The 49ers’ offensive production was limited to two first-half field goals by rookie Jeff Chandler. The 49ers’ first possession of the game came after Holman’s interception at the Tampa Bay 40, but the offense responded by going three-and-out for the first of three times in the game.

Garcia, so effective against the Giants a week earlier, had a miserable 35.9 passer rating against Tampa Bay. He was ineffective when he left the pocket, was sacked four times, and did not run the ball even once after gaining 60 yards on the ground against the Giants.

``We just couldn’t get anything to go right, and that’s a credit to them,’’ Garcia said. ``Once we got down big at halftime, we completely got out of any sort of rhythm.’’

Of his team’s success at stopping Garcia, Bucs linebacker and NFL Defensive Player of the Year Derrick Brooks said, ``I think it was a combination of rush, disciplined rushing lanes, good pursuit and staying with our guys downfield. He’s a guy who scrambles to throw the ball, and we’ve got prior experience playing against that. I think that helped us."

As for shutting down Owens, Bucs defensive tackle Warren Sapp said, ``This guy has seen a number of defenses, but we are something special. We had their man bracketed. T.O. wasn’t open. He was looking for places to go, and there wasn’t anywhere to go."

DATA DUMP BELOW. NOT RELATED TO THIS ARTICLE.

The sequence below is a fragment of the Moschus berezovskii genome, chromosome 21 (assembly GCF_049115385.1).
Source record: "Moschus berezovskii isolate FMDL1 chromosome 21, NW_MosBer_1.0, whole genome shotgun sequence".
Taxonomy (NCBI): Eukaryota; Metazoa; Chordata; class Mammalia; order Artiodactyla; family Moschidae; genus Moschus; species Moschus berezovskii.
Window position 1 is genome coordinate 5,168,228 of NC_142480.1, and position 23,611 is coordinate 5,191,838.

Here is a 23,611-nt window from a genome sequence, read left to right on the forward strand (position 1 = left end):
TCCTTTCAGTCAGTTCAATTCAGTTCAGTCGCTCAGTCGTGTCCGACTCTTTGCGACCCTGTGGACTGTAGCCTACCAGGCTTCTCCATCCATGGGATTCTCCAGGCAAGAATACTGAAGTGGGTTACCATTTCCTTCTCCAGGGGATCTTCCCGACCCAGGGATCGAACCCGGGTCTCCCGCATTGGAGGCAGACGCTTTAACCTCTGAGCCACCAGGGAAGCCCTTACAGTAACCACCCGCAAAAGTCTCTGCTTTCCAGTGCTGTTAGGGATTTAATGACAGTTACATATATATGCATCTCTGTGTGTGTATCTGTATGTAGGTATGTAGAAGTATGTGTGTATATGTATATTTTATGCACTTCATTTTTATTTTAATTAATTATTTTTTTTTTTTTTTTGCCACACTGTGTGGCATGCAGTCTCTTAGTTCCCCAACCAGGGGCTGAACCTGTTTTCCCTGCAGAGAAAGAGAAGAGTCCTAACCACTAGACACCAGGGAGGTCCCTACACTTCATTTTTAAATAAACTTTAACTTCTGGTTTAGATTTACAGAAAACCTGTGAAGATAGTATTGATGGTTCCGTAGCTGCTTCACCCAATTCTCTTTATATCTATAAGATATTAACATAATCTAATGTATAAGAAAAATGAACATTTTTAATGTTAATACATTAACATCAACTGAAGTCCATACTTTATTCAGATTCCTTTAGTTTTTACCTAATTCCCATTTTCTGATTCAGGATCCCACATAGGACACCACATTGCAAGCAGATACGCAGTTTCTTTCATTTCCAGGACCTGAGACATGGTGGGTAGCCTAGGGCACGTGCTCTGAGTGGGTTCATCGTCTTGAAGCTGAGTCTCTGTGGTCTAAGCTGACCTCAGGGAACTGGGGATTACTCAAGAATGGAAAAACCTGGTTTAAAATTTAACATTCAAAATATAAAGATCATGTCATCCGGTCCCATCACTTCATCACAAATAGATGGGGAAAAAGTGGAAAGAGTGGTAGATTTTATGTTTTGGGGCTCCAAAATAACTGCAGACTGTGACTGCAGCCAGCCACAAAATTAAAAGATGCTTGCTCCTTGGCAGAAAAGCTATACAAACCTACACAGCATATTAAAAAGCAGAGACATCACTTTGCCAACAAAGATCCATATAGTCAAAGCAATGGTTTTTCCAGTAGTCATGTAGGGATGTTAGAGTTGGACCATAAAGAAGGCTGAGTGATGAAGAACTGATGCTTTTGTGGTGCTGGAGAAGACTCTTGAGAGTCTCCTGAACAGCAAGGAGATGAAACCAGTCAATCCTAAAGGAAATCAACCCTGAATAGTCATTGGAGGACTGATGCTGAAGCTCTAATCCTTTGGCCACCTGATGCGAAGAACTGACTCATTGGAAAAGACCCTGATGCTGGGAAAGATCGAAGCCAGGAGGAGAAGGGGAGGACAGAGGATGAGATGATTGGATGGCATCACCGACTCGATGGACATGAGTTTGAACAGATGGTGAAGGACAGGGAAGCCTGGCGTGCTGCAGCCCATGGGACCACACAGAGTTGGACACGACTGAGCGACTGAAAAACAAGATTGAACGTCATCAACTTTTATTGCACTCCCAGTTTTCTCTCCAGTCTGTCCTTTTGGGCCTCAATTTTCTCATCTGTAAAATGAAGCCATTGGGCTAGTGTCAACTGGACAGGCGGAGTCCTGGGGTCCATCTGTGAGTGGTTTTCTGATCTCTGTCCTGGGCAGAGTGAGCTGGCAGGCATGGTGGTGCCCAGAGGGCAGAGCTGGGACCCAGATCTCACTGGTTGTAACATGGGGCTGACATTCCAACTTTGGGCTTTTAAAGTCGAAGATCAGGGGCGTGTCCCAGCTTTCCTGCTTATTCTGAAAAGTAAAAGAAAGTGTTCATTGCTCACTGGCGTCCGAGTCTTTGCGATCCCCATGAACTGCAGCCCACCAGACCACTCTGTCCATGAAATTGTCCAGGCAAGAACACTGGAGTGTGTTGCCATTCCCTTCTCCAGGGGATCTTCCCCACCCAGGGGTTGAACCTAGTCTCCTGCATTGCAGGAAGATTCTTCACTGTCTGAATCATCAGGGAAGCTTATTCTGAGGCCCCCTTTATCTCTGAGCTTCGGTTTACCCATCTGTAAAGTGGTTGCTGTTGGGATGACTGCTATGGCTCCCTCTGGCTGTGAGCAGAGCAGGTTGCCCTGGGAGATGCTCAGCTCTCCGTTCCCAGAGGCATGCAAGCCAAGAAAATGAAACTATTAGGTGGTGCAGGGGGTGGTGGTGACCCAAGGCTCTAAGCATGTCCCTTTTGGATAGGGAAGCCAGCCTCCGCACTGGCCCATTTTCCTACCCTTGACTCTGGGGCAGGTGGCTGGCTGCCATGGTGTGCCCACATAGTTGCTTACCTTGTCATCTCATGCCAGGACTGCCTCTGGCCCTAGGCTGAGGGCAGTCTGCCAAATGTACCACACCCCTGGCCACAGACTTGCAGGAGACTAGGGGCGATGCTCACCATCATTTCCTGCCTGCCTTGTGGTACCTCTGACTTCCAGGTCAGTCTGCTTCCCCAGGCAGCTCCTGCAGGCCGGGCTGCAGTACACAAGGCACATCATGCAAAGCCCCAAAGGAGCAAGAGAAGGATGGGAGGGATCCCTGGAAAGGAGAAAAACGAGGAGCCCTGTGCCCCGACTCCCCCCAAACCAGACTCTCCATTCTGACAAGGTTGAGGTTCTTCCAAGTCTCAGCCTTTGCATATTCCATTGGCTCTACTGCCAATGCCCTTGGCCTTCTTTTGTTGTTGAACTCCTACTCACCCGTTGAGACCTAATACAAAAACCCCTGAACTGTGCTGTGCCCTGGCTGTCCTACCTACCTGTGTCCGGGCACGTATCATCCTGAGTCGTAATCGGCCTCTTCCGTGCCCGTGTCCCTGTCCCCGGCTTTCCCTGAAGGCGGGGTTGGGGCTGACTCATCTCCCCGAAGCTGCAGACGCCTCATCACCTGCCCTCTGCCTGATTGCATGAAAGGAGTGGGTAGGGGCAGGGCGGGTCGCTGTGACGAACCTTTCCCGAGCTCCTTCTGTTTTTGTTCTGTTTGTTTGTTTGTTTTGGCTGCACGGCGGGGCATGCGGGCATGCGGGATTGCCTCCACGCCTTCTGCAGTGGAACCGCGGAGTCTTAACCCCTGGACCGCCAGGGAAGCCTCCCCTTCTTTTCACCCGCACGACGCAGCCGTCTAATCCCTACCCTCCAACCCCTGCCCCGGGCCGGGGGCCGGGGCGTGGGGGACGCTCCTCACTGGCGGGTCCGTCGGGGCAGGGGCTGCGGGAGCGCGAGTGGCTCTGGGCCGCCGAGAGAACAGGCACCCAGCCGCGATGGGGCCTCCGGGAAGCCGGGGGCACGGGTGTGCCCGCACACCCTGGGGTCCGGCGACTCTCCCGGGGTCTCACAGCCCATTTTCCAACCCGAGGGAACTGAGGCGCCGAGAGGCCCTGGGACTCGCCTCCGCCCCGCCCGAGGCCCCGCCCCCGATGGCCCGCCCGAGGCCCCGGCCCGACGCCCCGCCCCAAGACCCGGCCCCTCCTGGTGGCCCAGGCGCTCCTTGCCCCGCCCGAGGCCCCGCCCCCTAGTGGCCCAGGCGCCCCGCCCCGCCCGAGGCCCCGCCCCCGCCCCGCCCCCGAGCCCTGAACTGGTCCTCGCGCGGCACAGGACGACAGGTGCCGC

It was an apt description of the 49ers’ day. But to a man, they denied that the effort of rallying against the Giants left their tanks empty against the Bucs.

``We came down here ready to play," Plummer said. ``It just wasn’t our day. They made some plays. You’ve got to give credit to those guys."

Looking to the 49ers’ future, Plummer said, ``I’m not going to stop trying until we get that ring. That’s what it’s all about. And the more you play, the more that you taste it, the more hungry you get for it. I can speak for every man in this locker room, that it’s going to make us work even harder, a game like this."